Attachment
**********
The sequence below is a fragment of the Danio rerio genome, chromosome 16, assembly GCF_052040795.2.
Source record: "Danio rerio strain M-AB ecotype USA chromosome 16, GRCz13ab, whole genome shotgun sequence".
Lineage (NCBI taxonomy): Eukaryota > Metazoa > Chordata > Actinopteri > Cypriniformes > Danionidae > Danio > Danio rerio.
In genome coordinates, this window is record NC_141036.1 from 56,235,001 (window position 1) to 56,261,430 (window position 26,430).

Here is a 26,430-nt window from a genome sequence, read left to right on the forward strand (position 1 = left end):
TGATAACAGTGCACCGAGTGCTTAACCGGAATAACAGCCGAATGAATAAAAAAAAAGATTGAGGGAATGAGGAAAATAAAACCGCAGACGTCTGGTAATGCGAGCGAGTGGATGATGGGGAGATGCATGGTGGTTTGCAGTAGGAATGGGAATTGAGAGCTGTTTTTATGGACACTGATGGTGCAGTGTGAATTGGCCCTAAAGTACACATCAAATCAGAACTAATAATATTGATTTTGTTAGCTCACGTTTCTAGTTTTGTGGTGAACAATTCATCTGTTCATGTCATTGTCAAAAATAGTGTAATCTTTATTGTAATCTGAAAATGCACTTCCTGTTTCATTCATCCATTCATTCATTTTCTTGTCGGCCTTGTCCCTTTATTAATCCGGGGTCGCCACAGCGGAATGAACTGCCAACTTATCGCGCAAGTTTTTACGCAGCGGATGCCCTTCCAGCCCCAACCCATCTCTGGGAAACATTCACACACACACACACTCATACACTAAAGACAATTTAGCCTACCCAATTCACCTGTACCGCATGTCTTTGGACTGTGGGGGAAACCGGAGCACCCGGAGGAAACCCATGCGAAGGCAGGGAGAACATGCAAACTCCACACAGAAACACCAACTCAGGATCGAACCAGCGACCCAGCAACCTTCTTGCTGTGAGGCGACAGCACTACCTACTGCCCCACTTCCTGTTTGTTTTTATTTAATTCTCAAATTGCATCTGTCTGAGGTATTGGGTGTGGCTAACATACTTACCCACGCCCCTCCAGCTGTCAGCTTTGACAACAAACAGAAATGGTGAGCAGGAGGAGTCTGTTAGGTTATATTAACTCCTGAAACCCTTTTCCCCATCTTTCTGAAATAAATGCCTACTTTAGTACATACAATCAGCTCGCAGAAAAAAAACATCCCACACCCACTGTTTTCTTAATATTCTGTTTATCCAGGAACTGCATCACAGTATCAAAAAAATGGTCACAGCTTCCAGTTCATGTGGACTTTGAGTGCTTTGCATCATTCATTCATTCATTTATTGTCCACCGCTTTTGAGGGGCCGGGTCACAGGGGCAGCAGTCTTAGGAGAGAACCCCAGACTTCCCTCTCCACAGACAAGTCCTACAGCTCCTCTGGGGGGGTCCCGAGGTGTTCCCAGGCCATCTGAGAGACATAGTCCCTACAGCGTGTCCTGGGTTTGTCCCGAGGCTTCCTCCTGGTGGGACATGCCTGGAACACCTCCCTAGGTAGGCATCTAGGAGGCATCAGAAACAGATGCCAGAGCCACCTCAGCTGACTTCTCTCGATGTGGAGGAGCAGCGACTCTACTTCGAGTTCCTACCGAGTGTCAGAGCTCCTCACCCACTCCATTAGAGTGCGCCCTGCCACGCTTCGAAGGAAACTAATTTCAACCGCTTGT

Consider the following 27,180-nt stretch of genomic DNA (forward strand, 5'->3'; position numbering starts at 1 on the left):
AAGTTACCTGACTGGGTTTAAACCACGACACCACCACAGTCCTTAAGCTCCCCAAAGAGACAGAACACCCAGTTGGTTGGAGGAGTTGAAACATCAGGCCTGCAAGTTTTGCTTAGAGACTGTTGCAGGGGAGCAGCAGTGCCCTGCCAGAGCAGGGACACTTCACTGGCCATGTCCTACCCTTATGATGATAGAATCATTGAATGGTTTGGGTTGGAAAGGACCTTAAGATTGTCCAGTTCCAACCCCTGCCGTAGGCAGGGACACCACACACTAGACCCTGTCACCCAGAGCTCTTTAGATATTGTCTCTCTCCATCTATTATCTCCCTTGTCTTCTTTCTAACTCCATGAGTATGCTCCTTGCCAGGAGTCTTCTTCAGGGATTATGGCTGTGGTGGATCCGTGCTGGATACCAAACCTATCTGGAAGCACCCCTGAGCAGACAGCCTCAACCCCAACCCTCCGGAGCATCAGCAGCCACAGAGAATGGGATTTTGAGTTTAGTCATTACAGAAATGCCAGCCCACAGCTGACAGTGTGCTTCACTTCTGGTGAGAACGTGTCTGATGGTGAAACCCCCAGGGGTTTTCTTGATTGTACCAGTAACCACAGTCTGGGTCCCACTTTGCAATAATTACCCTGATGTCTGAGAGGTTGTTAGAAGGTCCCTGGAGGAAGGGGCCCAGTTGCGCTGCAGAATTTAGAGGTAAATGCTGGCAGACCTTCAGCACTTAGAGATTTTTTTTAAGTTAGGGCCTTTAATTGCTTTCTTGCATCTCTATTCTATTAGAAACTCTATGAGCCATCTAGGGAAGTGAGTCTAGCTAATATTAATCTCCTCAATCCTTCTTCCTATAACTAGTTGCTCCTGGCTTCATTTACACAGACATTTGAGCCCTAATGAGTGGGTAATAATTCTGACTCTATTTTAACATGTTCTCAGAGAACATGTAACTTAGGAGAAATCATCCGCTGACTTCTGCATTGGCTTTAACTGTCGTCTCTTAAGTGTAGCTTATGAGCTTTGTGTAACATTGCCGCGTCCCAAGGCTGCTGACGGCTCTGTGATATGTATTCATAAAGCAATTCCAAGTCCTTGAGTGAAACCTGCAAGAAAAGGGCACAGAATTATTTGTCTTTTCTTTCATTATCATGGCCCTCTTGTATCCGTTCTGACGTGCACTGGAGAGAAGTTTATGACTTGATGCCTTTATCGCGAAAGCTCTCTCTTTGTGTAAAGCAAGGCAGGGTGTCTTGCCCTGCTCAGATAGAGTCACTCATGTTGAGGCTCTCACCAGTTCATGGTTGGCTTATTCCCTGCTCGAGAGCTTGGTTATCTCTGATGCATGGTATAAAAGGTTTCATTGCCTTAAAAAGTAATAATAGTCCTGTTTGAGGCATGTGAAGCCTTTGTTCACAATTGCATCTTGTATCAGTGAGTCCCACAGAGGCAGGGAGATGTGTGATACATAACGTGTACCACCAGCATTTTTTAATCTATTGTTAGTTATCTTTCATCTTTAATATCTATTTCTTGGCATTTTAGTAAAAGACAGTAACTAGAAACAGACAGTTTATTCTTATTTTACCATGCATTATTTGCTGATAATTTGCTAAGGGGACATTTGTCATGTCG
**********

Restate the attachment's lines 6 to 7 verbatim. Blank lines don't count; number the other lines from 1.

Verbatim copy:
TGATAACAGTGCACCGAGTGCTTAACCGGAATAACAGCCGAATGAATAAAAAAAAAGATTGAGGGAATGAGGAAAATAAAACCGCAGACGTCTGGTAATGCGAGCGAGTGGATGATGGGGAGATGCATGGTGGTTTGCAGTAGGAATGGGAATTGAGAGCTGTTTTTATGGACACTGATGGTGCAGTGTGAATTGGCCCTAAAGTACACATCAAATCAGAACTAATAATATTGATTTTGTTAGCTCACGTTTCTAGTTTTGTGGTGAACAATTCATCTGTTCATGTCATTGTCAAAAATAGTGTAATCTTTATTGTAATCTGAAAATGCACTTCCTGTTTCATTCATCCATTCATTCATTTTCTTGTCGGCCTTGTCCCTTTATTAATCCGGGGTCGCCACAGCGGAATGAACTGCCAACTTATCGCGCAAGTTTTTACGCAGCGGATGCCCTTCCAGCCCCAACCCATCTCTGGGAAACATTCACACACACACACACTCATACACTAAAGACAATTTAGCCTACCCAATTCACCTGTACCGCATGTCTTTGGACTGTGGGGGAAACCGGAGCACCCGGAGGAAACCCATGCGAAGGCAGGGAGAACATGCAAACTCCACACAGAAACACCAACTCAGGATCGAACCAGCGACCCAGCAACCTTCTTGCTGTGAGGCGACAGCACTACCTACTGCCCCACTTCCTGTTTGTTTTTATTTAATTCTCAAATTGCATCTGTCTGAGGTATTGGGTGTGGCTAACATACTTACCCACGCCCCTCCAGCTGTCAGCTTTGACAACAAACAGAAATGGTGAGCAGGAGGAGTCTGTTAGGTTATATTAACTCCTGAAACCCTTTTCCCCATCTTTCTGAAATAAATGCCTACTTTAGTACATACAATCAGCTCGCAGAAAAAAAACATCCCACACCCACTGTTTTCTTAATATTCTGTTTATCCAGGAACTGCATCACAGTATCAAAAAAATGGTCACAGCTTCCAGTTCATGTGGACTTTGAGTGCTTTGCATCATTCATTCATTCATTTATTGTCCACCGCTTTTGAGGGGCCGGGTCACAGGGGCAGCAGTCTTAGGAGAGAACCCCAGACTTCCCTCTCCACAGACAAGTCCTACAGCTCCTCTGGGGGGGTCCCGAGGTGTTCCCAGGCCATCTGAGAGACATAGTCCCTACAGCGTGTCCTGGGTTTGTCCCGAGGCTTCCTCCTGGTGGGACATGCCTGGAACACCTCCCTAGGTAGGCATCTAGGAGGCATCAGAAACAGATGCCAGAGCCACCTCAGCTGACTTCTCTCGATGTGGAGGAGCAGCGACTCTACTTCGAGTTCCTACCGAGTGTCAGAGCTCCTCACCCACTCCATTAGAGTGCGCCCTGCCACGCTTCGAAGGAAACTAATTTCAACCGCTTGT

Consider the following 27,180-nt stretch of genomic DNA (forward strand, 5'->3'; position numbering starts at 1 on the left):